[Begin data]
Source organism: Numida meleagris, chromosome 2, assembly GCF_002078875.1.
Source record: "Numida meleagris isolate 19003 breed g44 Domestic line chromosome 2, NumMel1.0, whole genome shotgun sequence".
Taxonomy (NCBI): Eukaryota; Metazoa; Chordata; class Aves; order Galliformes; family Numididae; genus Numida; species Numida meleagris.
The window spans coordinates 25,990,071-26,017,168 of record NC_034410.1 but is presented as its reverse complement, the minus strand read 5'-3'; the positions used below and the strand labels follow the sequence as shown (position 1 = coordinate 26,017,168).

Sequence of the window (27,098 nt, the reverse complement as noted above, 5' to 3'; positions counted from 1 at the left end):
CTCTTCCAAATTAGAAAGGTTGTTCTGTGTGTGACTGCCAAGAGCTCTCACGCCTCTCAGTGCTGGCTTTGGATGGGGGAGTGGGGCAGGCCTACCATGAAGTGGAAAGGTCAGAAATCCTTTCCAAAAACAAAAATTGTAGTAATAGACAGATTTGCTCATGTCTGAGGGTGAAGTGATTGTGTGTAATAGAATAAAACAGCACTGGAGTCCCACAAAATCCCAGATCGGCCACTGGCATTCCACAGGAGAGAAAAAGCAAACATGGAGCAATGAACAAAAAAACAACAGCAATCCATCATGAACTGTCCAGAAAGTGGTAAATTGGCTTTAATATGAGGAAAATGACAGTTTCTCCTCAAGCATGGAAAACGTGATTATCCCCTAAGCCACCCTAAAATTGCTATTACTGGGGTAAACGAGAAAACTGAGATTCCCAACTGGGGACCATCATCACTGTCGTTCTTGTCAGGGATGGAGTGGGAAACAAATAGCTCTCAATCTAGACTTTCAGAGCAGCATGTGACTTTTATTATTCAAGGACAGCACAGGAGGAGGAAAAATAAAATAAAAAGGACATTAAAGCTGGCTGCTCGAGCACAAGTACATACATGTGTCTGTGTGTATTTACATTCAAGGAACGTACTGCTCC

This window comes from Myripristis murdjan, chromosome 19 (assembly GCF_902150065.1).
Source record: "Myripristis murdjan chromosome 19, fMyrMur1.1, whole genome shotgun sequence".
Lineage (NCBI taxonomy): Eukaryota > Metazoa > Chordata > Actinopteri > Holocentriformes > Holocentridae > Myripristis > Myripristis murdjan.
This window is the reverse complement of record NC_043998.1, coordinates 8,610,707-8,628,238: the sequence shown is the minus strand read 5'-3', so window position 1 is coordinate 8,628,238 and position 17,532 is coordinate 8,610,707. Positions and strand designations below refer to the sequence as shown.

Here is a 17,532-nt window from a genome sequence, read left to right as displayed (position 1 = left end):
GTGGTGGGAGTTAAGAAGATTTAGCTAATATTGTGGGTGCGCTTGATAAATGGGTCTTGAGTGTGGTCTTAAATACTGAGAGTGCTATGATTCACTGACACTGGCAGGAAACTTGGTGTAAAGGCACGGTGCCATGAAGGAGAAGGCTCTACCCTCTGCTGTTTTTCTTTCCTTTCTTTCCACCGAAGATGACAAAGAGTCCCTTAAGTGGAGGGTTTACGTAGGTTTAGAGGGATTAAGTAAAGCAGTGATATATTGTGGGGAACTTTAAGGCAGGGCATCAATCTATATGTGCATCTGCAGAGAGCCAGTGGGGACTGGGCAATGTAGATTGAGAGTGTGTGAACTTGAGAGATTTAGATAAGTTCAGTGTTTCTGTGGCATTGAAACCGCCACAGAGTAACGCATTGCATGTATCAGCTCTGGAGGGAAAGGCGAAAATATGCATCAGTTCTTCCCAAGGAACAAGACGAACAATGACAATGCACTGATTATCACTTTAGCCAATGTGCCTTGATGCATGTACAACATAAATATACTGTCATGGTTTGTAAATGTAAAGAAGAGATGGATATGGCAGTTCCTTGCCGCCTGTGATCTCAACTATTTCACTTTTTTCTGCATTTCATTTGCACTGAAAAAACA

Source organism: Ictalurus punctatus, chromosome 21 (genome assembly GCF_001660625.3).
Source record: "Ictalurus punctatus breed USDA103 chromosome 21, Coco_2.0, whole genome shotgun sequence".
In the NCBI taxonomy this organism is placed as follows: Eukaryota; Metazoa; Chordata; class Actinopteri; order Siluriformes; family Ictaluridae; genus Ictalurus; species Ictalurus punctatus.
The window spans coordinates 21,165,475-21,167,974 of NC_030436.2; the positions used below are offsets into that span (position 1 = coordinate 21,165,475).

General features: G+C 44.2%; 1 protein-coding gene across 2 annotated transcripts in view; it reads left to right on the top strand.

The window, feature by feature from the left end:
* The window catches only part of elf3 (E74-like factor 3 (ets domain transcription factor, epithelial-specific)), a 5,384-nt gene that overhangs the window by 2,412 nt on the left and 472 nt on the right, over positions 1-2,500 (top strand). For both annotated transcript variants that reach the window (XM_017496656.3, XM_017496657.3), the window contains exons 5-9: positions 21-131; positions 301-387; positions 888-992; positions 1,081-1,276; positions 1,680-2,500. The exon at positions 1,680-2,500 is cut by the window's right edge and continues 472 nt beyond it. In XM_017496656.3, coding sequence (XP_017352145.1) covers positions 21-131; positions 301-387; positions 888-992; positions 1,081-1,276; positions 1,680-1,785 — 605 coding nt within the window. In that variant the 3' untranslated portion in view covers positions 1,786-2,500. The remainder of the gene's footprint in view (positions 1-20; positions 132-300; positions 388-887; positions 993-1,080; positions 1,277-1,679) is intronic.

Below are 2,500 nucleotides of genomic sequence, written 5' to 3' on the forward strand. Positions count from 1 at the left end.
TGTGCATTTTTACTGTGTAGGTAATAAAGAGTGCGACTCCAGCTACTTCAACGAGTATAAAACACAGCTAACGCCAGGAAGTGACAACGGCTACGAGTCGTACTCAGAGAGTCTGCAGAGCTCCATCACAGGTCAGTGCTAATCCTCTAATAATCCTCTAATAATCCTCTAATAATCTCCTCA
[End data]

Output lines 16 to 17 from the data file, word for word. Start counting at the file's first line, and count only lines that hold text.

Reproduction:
The window spans coordinates 21,165,475-21,167,974 of NC_030436.2; the positions used below are offsets into that span (position 1 = coordinate 21,165,475).

General features: G+C 44.2%; 1 protein-coding gene across 2 annotated transcripts in view; it reads left to right on the top strand.